Christ Died For Our Sins – Part 2

Paul’s words in 1 Corinthians fifteen make it clear that how we understand Christ’s death directly affects whether the “gospel” we believe is “in accordance with the Scriptures” (and saving) – or false (and damning). It is therefore (as Paul states) of “first importance”; a doctrine the Church cannot afford to get wrong. This unfortunately has been the plight of many within Evangelical or Reformed Christianity who espouse the false doctrine of Penal Substitutionary Atonement, a theory which states that Jesus in His death was punished for our sins (penal), in our place (substitute), so that God could extend forgiveness (or justification) to us[1].

What those embracing the false doctrine of Penal Substitutionary Atonement fail to understand:

The Bible communicates not one (penal only) – but two types of atonement – or means of satisfying justice, removing guilt or spiritual uncleanness and turning back God’s wrath[2]:

Penal = atonement accomplished through the punishment of those guilty of sin establishing justice (e.g. Num 25:1-13; Isa 27:8-9; re: justice – Psa 106:30 – KJV, “he executed judgment or justice”; 2Th 1:6-9 = God is just – or a God of justice b/c he punishes sin) Penal atonement or justice is always the prerequisite to God receiving the blood sacrifice – or the second type of atonement (propitiatory). Hence the reason repentance must precede faith/belief for it to be effectual since repentance is doing justice (Mat 5:23-24; Lev 5:1-6:7; Amo 5:21-24; Exo 34:7; Luk 3:7-14; Mar 1:14-15; Joh 3:36; Pro 16:6 = steadfast love [loyalty] and faithfulness [to God’s LAW/just system or system of justice] is how “iniquity is atoned for” by us so that we can receive God’s propitiatory sacrifice and justification; Pro 20:30 – “blows…strokes” = punishment; “cleanse away evil…make clean the innermost parts” = accomplish [penal] atonement)[3].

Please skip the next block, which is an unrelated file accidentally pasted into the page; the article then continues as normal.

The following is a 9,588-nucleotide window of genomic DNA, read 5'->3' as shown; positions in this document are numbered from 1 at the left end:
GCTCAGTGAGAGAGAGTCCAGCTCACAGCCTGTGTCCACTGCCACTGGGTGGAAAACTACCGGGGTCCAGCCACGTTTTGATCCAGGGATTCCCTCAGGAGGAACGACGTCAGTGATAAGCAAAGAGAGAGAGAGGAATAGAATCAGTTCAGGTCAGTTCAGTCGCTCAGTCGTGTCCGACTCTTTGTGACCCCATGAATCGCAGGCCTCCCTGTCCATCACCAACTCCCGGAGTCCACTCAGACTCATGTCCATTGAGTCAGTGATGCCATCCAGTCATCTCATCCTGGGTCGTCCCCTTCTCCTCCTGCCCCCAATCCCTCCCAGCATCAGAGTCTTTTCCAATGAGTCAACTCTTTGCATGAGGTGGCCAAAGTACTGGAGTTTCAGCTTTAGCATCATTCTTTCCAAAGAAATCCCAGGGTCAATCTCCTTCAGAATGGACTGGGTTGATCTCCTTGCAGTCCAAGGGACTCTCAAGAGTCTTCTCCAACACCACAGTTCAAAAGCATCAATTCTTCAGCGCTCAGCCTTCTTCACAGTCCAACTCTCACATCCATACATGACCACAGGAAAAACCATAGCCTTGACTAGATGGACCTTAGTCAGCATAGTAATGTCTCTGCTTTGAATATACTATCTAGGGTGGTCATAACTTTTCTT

1.1. Penal atonement is our responsibility/what we must do/we must bear the punishment and establish justice.

1.2. Propitiatory = atonement accomplished through a blood sacrifice/sacred application establishing justification. Hence the reason justification is only used in relation to propitiation (e.g. Lev 17:11; Isa 6:1-7; Rom 3:23-25; Lev 19:22)[4].

1.3. Propitiatory atonement is God’s responsibility/what only He can do/He bears our sin/spiritual uncleanness and establishes justification.

1.4. Old and New Testament witness to the order and necessity of both forms of atonement to satisfying justice/securing salvation (Isa 1:11-20; Luk 3:3-6 = Thru repentance people prepare themselves to receive the Lord’s propitiatory sacrifice [and salvation]; Notice in each text, who is responsible for the penal aspect – us!).

1.5. Helpful (?) analogy:

A person refuses to pay their electric bill. As a result, the electric company places a debt on their record (including penalties) which in turn “stains” their credit and hurts their good standing or status w/the company. The only way this changes, is if that person (first) “repents” by making arrangements to pay their bill, or pays their bill – including the penalties (justice/penal atonement; Luk 13:1-5 “If you do not repent you will likewise perish”).

Once the arrangement has been made – or the debt has been paid, that person can (now) appeal to the electric company to “forgive” them and restore their good standing (1Pe 3:21 – “an appeal to God for a good conscience [standing]”). The electric company then “bears – or carries the burden” of removing the “stain” and changing their status w/the company (justification; propitiatory atonement; Col 2:14 – “canceling the record of debt that stood against us”).

Jesus’ death is only identified as propitiatory (never as penal) (Rom 3:25 w/4:25; Heb 2:17; 1Jo 2:2, 4:10; Isa 53:1-6 = Consider how Peter understands verses 5 and 6 [1Pe 2:20-25] = Jesus’ “chastisement” and “stripes” were not punishment, but persecution [v4 – “smitten by God” = Literally, “allowed to be persecuted by God” – See Psa 69:26]. It was God’s will that Jesus be persecuted [not punished] in His role as our propitiatory sacrifice – Isa 53:7-10 “offering for guilt” = OT propitiatory blood sacrifice, Lev 1, 4-7).

 

Jesus is only revealed to be our sin-bearer (never our punishment/penalty-taker) (1Pe 2:24; 2Co 5:21; Gal 3:13; Isa 53:6, 12).